2. Title of the lab/activity. This is not a creative title; it is descriptive.
  3. Purpose/Introduction — Why study this problem?
    This gives the objective of the activity. What concept or skill was highlighted by this activity? Ask, “Why did we do this activity? What were we supposed to learn or practice?” The introduction states the objective of the experiment and provides the reader with background to the experiment. State the topic of your report clearly and concisely, in one or two sentences. Typically, the introduction states the problem to be solved or the experiment to be performed and explains its purpose and significance. The hypothesis sits at the end of the introduction.
  4. Materials — Describe how and when you did your work, including experimental design (what you did), experimental apparatus (materials), methods of gathering and analyzing data, and types of control. This could also be in the form of a table.
  5. Procedure — What did you do? How did you do it? Convey a mental picture of what you did. Ordinal phrases are not necessary (i.e., first, second, third, etc.) as the order of events is conveyed by the sentence order in the description. Remember that the audience should be able to repeat your procedure if they wish to do so. Write the description of what was done so that the reader can visualize the set-up. Be sure to include reference to any equipment that you used. A diagram or picture of the apparatus may be helpful but should not replace a good verbal description. Be very specific in your instructions.
  6. Observations & Data (Results) — What did you find?
    Include only those things that you saw, heard, touched, or smelled. Present observations and data with no interpretations or conclusions about what they mean. A well-written and well-organized results section provides the framework for the discussion section.
    Include both quantitative (numerical) and qualitative (sensory, not emotional) observations. Quantitative observations are best presented in data tables. Qualitative observations may be organized in table form or paragraph form.
    The goal is to present the data that was collected in the activity in a clear and easily understood format. Units are necessary for any measurement. If you are unsure about whether something should be included in the data section, ask yourself “How did I get this piece of information? What instrument did I use to collect this information?” If you are giving a value that you did not measure directly (such as density) it should not be included as data.
  7. Analysis of Data (Discussion) — What does it mean? How does it relate to previous work in the field?
    Show any calculations you made using the data collected. Give the formula used for each type of calculation. Show which measurements you are plugging into each calculation and then show the solution. Once you have shown a sample calculation, you may use a data table to show other calculated values of the same type. This is also the appropriate place to explain how the measurements relate to each other, as well as anything that happened during the activity that may have affected the measurements.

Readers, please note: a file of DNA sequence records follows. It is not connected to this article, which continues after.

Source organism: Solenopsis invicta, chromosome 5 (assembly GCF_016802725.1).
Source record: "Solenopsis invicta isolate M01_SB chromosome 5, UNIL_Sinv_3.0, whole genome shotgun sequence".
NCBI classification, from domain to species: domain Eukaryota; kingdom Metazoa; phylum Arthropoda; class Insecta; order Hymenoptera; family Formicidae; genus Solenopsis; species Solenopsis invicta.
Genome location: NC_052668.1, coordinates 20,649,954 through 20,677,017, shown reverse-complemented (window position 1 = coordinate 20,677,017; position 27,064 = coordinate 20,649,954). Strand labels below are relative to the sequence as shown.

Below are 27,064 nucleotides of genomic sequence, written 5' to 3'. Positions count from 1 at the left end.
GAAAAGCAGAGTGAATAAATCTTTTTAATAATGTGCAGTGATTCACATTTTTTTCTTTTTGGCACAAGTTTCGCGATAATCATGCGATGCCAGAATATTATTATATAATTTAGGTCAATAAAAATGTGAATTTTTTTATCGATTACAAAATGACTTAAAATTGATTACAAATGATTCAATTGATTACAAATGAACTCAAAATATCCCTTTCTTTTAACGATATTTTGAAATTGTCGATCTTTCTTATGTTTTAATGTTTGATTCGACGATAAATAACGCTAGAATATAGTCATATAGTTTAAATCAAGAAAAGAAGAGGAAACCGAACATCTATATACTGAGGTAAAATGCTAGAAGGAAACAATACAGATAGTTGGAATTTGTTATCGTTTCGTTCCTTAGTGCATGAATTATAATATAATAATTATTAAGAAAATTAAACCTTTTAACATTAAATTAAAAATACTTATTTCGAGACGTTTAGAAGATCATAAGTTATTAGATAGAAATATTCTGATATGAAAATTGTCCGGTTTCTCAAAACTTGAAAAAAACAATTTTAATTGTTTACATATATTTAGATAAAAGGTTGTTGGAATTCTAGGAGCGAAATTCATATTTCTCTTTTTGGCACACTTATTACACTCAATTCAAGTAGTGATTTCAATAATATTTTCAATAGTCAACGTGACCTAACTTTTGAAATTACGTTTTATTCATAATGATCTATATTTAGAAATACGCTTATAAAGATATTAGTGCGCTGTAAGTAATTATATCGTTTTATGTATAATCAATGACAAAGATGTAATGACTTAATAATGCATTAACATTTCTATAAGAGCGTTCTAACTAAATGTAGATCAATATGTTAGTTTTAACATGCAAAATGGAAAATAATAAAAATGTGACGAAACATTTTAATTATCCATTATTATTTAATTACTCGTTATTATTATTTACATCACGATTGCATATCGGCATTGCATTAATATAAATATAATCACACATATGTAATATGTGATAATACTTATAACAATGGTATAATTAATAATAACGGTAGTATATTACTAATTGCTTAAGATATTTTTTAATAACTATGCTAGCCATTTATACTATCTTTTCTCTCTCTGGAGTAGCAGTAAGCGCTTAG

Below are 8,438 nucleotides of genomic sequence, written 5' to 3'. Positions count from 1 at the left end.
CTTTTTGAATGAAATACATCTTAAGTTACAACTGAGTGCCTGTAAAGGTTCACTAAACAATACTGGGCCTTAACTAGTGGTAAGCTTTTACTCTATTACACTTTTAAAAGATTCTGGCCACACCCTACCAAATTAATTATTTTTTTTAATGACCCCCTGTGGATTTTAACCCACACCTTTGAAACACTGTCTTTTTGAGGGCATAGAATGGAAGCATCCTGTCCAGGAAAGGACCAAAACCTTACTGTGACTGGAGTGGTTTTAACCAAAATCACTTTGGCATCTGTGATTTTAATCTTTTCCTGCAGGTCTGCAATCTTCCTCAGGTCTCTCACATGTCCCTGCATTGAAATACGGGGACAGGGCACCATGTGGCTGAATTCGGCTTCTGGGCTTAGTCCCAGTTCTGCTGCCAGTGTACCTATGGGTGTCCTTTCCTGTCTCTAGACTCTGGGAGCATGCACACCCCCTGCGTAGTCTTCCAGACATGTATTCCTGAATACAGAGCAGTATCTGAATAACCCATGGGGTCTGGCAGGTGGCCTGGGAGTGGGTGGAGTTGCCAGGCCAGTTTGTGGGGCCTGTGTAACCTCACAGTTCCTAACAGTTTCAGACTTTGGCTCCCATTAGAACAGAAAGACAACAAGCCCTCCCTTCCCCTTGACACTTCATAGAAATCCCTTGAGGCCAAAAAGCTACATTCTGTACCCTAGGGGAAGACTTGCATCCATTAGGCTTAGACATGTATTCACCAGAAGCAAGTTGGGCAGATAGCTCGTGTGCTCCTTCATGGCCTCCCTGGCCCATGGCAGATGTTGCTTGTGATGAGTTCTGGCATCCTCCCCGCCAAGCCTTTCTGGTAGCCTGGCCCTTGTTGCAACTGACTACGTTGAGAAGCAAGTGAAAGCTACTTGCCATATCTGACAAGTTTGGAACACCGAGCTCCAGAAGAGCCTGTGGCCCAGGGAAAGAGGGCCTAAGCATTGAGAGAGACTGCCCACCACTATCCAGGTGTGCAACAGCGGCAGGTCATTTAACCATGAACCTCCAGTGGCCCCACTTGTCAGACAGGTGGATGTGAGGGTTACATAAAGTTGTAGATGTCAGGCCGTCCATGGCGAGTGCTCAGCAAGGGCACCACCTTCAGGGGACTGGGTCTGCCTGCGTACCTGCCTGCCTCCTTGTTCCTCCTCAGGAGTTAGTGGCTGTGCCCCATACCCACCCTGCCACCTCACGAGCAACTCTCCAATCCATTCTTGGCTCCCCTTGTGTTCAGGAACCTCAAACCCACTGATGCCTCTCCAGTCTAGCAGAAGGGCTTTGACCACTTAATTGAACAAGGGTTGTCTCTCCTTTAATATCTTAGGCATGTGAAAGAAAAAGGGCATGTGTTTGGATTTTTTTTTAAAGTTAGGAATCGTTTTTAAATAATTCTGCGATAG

8. Conclusion — Discuss how the purpose of the activity relates to the analysis of the data and how the analysis can be applied to the real world. In other words, what did you learn? Stick to the facts. Do not comment on whether or not you enjoyed the activity. If the results of the activity were not satisfactory, suggest how the activity could be improved to result in better data. Did the activity raise questions that cannot be answered by the data collected? Describe them. Conclusions are connections that are not obvious on the surface. Also, include any future direction for your results or changes you would make the next time to produce results that are more significant or noteworthy.
  9. Tables and Figures (if required)
    Tables and figures are often used in a report to present complicated data. Use the following guidelines to incorporate them effectively.
    • Tables are referred to as tables, and all other items (graphs, photographs, drawings, diagrams, maps, etc.) are referred to as figures.
    • Numbering: All tables and figures must be numbered. Tables and figures are assigned numbers in the order they are mentioned in the text. Tables and figures are numbered independently of each other (i.e., Table 1 and 2, and then Figure 1 and 2, as well).
    • All tables and figures must have self-explanatory titles so that the reader can understand their content without the text.

About the author

Ms. Stempel has been working in education and education reform for more than 20 years. Prior to founding Lightbulb Learning Services(opens in a new window), which specializes in the alignment of curriculum to academic standards, literacy development, and classroom/school leadership, she led curriculum development projects for the Education Trust, Edison Schools, and the Council for Basic Education. In addition to experience in education policy, Ms. Stempel has taught literature in the International Baccalaureate program for many years.

About the book

Compose Yourself! A Guide to Critical Thinking & Analytical Writing in Secondary School(opens in a new window) supports teaching critical thinking and analytical writing at the secondary level, across content area. This resource includes step-by-step processes, many examples, writing checklists, helpful tips, and black-line masters. It is perfect for teachers, parents, and students who want to strengthen their thinking and writing skills, better learn and retain information, and improve overall academic performance. After using this guide, students will be able to write clear, concise, analytical texts.